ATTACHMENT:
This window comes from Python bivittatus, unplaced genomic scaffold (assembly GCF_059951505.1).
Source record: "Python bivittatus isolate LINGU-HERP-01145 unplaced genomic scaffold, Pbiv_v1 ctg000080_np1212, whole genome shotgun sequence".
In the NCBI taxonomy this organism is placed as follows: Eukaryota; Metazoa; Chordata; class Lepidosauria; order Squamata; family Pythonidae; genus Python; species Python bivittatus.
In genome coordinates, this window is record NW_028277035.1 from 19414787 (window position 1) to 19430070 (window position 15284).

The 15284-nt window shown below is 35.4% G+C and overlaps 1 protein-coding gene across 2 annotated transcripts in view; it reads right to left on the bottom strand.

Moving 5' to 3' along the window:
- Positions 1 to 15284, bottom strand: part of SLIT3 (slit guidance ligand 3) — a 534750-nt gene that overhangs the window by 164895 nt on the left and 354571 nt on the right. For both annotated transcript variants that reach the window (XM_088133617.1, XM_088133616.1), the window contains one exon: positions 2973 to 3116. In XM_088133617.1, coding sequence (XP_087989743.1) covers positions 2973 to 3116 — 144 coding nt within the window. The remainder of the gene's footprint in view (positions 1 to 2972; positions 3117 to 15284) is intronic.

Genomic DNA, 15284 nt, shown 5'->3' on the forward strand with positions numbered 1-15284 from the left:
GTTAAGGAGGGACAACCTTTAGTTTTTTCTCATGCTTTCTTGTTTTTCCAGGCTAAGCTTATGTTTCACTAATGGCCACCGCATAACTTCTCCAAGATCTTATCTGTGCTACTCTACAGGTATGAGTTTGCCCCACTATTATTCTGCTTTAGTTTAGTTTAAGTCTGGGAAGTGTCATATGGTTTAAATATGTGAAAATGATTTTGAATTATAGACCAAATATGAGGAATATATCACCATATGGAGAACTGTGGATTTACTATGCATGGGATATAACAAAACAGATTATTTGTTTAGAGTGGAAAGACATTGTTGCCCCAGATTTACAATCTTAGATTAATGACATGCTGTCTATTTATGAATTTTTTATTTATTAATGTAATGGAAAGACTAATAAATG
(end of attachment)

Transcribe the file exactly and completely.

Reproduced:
This window comes from Python bivittatus, unplaced genomic scaffold (assembly GCF_059951505.1).
Source record: "Python bivittatus isolate LINGU-HERP-01145 unplaced genomic scaffold, Pbiv_v1 ctg000080_np1212, whole genome shotgun sequence".
In the NCBI taxonomy this organism is placed as follows: Eukaryota; Metazoa; Chordata; class Lepidosauria; order Squamata; family Pythonidae; genus Python; species Python bivittatus.
In genome coordinates, this window is record NW_028277035.1 from 19414787 (window position 1) to 19430070 (window position 15284).

The 15284-nt window shown below is 35.4% G+C and overlaps 1 protein-coding gene across 2 annotated transcripts in view; it reads right to left on the bottom strand.

Moving 5' to 3' along the window:
- Positions 1 to 15284, bottom strand: part of SLIT3 (slit guidance ligand 3) — a 534750-nt gene that overhangs the window by 164895 nt on the left and 354571 nt on the right. For both annotated transcript variants that reach the window (XM_088133617.1, XM_088133616.1), the window contains one exon: positions 2973 to 3116. In XM_088133617.1, coding sequence (XP_087989743.1) covers positions 2973 to 3116 — 144 coding nt within the window. The remainder of the gene's footprint in view (positions 1 to 2972; positions 3117 to 15284) is intronic.

Genomic DNA, 15284 nt, shown 5'->3' on the forward strand with positions numbered 1-15284 from the left:
GTTAAGGAGGGACAACCTTTAGTTTTTTCTCATGCTTTCTTGTTTTTCCAGGCTAAGCTTATGTTTCACTAATGGCCACCGCATAACTTCTCCAAGATCTTATCTGTGCTACTCTACAGGTATGAGTTTGCCCCACTATTATTCTGCTTTAGTTTAGTTTAAGTCTGGGAAGTGTCATATGGTTTAAATATGTGAAAATGATTTTGAATTATAGACCAAATATGAGGAATATATCACCATATGGAGAACTGTGGATTTACTATGCATGGGATATAACAAAACAGATTATTTGTTTAGAGTGGAAAGACATTGTTGCCCCAGATTTACAATCTTAGATTAATGACATGCTGTCTATTTATGAATTTTTTATTTATTAATGTAATGGAAAGACTAATAAATG